We were studying Psalm 103, and we were discussing verse 17, which reads:
But from everlasting to everlasting
the LORD’S love is with those who fear him,
and his righteousness with their children’s children— Psa. 103:17 (NIV)
And Gretchen—small, quiet Gretchen—asked the question, “But doesn’t God love everybody?”
Good question. I stumbled through an answer, I think, but it wasn’t a very good one. And then I thought about it, and we revisited that verse and that question in the weeks ahead.
The answer is, Yes, God does love everyone.
“For God so loved the world that he gave his one and only Son, that whoever believes in him shall not perish but have eternal life. John 3:16 (NIV)
But Psalm 103:17 is not denying that God loves everyone. It’s saying something different. It says God’s love is with those who fear him. The difference is between God’s attitude and actions on the one hand—they are for the whole world—and who feels the effect of his attitudes and actions on the other hand—only those who fear, who believe in him, who live in obedience to him.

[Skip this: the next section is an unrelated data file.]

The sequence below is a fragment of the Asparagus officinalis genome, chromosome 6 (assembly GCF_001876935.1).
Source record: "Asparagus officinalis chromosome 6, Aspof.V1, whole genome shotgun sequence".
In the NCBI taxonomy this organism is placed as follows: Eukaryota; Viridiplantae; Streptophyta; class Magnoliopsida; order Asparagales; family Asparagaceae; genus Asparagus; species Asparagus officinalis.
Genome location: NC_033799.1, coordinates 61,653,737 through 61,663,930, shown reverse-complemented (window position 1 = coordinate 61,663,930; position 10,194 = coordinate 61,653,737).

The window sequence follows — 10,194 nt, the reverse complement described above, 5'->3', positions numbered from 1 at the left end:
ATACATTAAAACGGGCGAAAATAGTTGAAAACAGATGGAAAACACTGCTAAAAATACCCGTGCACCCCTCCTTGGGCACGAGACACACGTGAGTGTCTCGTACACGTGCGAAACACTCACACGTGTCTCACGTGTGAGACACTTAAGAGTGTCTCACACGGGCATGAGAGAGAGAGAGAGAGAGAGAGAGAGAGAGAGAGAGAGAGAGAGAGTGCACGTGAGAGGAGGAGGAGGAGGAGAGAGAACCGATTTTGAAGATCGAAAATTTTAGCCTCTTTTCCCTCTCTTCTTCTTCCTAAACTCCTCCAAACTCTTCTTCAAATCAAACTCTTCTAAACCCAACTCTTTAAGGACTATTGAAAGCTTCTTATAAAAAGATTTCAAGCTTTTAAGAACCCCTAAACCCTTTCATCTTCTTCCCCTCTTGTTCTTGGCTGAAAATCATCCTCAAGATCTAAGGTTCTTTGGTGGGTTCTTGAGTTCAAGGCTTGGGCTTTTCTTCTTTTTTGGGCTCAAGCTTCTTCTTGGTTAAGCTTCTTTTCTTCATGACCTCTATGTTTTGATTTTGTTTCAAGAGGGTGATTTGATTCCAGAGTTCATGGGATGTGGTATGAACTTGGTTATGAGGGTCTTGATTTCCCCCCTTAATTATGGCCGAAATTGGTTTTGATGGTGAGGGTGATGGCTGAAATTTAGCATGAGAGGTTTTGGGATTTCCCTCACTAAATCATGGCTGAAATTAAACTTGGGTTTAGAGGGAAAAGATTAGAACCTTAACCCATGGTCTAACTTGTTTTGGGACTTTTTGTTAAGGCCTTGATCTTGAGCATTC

A couple has two grandchildren. Grandma & Grandpa love both grandchildren very much.
They invite them over to their house.
They bake cookies for them.
They buy them presents.
They send them cards.
In that sense Grandma & Grandpa love both grandchildren.
The granddaughter always goes when she’s invited. There she eats the cookies. She always opens the gifts, and she reads and re-reads the cards.
The grandson never goes over. So he never eats the cookies. Their gifts to him remain unopened. And he tosses the cards in the trash. In fact, he has little regard for his grandparents.
In this sense, though Grandma & Grandpa love both grandchildren, their love is with only the granddaughter. She’s the only one that experiences the benefits of their love.
In a similar way, God loves everyone, but because of their refusal of him, those who don't love and fear God do not experience the blessings and gifts of his love.